Assessment of Structural Heterogeneity and Viscosity in the Cervix Using Shear Wave Elasticity Imaging: Initial Results from a Rhesus Macaque Model.
Shear wave elasticity imaging has shown promise in evaluation of the pregnant cervix. Changes in shear wave group velocity have been attributed exclusively to changes in stiffness. This assumes homogeneity within the region of interest and purely elastic tissue behavior. However, the cervix is structurally/microstructurally heterogeneous and viscoelastic. We therefore developed strategies to investigate these complex tissue properties. Shear wave elasticity imaging was performed ex vivo on 14 unripened and 13 misoprostol-ripened cervix specimens from rhesus macaques. After tests of significant and uniform shear wave displacement, as well as reliability of estimates, group velocity decreased significantly from the distal (vaginal) to proximal (uterine) end of unripened, but not ripened, specimens. Viscosity was quantified by the slope of the phase velocity versus frequency. Dispersion was observed in both groups (median: 5.5 m/s/kHz, interquartile range: 1.5-12.0 m/s/kHz), also decreasing toward the proximal cervix. This work suggests that comprehensive assessment of complex tissues such as cervix requires consideration of structural heterogeneity and viscosity.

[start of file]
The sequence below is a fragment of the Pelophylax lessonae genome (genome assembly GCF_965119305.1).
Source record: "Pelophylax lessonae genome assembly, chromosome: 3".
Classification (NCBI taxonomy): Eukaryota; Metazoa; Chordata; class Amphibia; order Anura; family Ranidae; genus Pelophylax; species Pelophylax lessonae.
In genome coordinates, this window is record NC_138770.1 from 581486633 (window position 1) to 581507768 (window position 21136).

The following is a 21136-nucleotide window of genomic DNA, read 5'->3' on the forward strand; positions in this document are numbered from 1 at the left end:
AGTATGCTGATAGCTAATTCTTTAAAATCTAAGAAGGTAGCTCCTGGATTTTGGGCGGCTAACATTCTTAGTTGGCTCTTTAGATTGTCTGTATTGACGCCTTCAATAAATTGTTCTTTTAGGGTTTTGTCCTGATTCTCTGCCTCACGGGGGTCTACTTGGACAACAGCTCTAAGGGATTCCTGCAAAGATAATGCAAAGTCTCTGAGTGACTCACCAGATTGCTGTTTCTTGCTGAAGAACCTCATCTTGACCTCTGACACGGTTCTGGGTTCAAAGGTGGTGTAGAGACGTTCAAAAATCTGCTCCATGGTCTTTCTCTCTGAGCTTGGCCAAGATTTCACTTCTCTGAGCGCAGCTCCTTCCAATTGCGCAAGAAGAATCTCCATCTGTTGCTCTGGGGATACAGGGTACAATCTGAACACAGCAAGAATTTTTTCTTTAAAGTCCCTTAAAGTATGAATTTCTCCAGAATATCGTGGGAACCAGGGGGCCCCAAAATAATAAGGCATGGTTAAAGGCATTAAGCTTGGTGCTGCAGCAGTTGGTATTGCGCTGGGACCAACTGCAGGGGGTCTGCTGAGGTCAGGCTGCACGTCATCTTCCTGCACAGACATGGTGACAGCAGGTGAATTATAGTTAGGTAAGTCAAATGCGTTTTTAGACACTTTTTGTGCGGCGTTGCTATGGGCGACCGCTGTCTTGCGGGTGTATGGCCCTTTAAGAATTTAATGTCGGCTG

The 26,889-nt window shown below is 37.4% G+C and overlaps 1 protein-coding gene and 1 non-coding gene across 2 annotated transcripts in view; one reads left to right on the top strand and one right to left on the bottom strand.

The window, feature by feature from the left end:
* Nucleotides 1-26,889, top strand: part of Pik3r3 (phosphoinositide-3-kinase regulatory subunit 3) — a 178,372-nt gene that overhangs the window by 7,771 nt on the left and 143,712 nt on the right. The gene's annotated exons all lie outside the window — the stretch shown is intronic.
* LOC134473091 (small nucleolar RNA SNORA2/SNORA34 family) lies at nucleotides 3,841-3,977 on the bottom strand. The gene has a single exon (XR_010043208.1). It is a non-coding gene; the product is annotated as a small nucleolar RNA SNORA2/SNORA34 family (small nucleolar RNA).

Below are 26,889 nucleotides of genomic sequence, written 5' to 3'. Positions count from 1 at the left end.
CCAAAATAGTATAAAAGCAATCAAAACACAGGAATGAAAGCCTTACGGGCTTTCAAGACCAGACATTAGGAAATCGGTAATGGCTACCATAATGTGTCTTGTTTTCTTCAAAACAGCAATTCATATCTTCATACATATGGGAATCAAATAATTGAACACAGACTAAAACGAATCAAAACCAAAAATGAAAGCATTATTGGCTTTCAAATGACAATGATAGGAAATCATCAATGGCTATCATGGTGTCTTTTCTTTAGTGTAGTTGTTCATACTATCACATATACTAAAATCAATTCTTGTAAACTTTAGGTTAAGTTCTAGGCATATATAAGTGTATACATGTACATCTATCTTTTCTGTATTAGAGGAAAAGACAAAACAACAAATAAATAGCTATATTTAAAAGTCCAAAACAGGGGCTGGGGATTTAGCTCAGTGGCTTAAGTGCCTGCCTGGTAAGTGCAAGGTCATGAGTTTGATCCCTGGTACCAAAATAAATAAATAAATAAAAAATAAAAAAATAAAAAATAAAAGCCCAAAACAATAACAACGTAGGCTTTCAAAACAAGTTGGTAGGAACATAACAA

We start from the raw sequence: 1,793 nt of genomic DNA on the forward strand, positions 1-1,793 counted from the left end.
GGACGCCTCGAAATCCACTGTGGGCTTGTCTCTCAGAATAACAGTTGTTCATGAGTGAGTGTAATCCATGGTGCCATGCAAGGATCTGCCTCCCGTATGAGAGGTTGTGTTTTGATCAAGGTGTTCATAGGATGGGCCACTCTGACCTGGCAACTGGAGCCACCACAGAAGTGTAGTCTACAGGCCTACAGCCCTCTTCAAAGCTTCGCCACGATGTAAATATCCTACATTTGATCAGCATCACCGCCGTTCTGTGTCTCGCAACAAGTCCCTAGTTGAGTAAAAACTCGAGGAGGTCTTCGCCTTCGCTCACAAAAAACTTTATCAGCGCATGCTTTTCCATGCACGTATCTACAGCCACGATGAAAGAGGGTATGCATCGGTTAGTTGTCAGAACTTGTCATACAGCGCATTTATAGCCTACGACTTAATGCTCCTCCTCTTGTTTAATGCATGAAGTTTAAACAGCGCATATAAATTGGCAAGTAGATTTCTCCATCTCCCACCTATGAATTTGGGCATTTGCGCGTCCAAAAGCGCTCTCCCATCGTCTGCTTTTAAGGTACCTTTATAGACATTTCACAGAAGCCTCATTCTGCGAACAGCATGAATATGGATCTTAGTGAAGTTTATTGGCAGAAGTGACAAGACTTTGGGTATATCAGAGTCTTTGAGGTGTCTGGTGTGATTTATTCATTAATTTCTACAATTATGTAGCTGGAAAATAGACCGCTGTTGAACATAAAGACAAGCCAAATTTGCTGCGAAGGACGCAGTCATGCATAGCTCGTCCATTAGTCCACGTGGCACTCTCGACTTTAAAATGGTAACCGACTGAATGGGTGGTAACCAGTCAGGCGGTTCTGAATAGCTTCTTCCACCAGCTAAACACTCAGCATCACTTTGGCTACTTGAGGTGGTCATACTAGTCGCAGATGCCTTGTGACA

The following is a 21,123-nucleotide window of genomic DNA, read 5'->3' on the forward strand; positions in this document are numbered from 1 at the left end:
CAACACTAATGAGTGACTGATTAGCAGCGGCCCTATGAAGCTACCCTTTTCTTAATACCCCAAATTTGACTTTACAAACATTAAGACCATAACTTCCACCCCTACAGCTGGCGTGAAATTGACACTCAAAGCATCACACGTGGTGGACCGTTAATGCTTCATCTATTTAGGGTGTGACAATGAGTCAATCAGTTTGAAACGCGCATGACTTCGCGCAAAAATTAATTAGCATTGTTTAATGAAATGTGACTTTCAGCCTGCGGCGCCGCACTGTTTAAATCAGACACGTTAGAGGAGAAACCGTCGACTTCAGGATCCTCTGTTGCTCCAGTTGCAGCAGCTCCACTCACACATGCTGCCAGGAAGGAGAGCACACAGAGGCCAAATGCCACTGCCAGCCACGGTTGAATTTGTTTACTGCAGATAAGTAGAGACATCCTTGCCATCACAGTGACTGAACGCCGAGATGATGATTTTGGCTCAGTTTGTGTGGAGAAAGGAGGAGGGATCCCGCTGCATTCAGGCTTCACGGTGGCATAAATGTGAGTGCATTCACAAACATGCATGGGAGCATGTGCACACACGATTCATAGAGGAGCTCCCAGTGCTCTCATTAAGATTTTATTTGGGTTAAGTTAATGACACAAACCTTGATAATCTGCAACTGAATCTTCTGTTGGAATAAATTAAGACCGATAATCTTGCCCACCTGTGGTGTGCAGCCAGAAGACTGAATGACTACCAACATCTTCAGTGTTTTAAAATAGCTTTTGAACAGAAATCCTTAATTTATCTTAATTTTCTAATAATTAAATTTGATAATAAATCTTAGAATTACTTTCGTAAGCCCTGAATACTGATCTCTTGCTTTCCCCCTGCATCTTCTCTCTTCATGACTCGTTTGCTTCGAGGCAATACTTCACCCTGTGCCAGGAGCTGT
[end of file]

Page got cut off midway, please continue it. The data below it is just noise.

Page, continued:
Rosado-Mendez, IM; Palmeri, ML; Drehfal, LC; Guerrero, QW; Simmons, H; Feltovich, H; Hall, TJ
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